Even with Mr. Price’s departure, the department still has numerous people who have advocated strongly for doctors and industry in the past. They include senior staff members who have worked representing medical device makers, pharmaceutical and hospital supply companies, the nursing home industry and physician specialty groups. The acting secretary of health and human services, Eric Hargan, is a former lawyer for the law and lobbying firm Greenberg Traurig who served as a deputy secretary at the agency during Mr. Bush’s tenure.

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Miranda Franco, senior policy adviser at the law firm Holland Knight, has closely tracked the changes. She said it appeared the administration was using the innovation center to further its priorities of “more provider-friendly approaches, more voluntary models.”

Ms. Verma, the administrator of the centers, seemed to confirm that when she wrote in a Wall Street Journal op-ed: “Providers need the freedom to design and offer new approaches to delivering care. Our goal is to increase flexibility by providing more waivers from current requirements.”

Last month, Ms. Verma also announced a plan to re-examine and streamline all the ways the federal government has been measuring the quality of the care doctors provide, saying in a speech, “We want to move to a system that pays for value and quality — but how we define value and quality today is a problem.” The goal, she said, was to relieve doctors of excessive regulatory burdens and make sure payment policies are “guided by those on the front lines serving patients.”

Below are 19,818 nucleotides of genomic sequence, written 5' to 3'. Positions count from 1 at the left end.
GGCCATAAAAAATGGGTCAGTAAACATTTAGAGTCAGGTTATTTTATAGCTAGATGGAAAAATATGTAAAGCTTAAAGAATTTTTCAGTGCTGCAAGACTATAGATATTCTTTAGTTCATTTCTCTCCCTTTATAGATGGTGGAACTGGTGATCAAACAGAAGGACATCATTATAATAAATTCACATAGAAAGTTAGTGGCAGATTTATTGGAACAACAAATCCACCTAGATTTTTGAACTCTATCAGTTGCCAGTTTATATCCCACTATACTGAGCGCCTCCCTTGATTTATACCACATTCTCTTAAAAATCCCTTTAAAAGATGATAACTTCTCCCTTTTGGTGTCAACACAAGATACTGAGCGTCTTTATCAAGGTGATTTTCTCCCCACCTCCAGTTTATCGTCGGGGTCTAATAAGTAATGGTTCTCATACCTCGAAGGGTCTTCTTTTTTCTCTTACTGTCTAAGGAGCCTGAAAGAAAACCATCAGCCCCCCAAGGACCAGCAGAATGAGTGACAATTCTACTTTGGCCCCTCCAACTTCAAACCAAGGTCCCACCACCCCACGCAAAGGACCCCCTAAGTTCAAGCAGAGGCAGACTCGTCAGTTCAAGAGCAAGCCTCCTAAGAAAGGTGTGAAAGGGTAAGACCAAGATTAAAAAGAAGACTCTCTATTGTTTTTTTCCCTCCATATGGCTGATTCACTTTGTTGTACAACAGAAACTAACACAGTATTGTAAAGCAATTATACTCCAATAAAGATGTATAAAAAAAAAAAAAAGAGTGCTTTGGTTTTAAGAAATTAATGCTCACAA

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Gail Wilensky, the administrator of the Centers for Medicare and Medicaid in the first Bush administration, said she heard many complaints from doctors who felt that during the Obama presidency the agency was not listening to any of their ideas for how to move toward payment based on quality rather than quantity.

“It’s hard for me to believe that physicians will do any better than they would have done, having Tom Price there,” Ms. Wilensky said. “From their point of view, this was about as good as it was going to get.”

But Tim Gronniger, a deputy chief of staff at the centers during the Obama administration, argued that there was little demand from hospitals or physicians to cancel the bundled payments, or to delay the merit-based payments.

In fact, many doctors are still subject to the rules of the merit-based system, which passed with bipartisan support in Congress in 2015. And other value-based programs are continuing.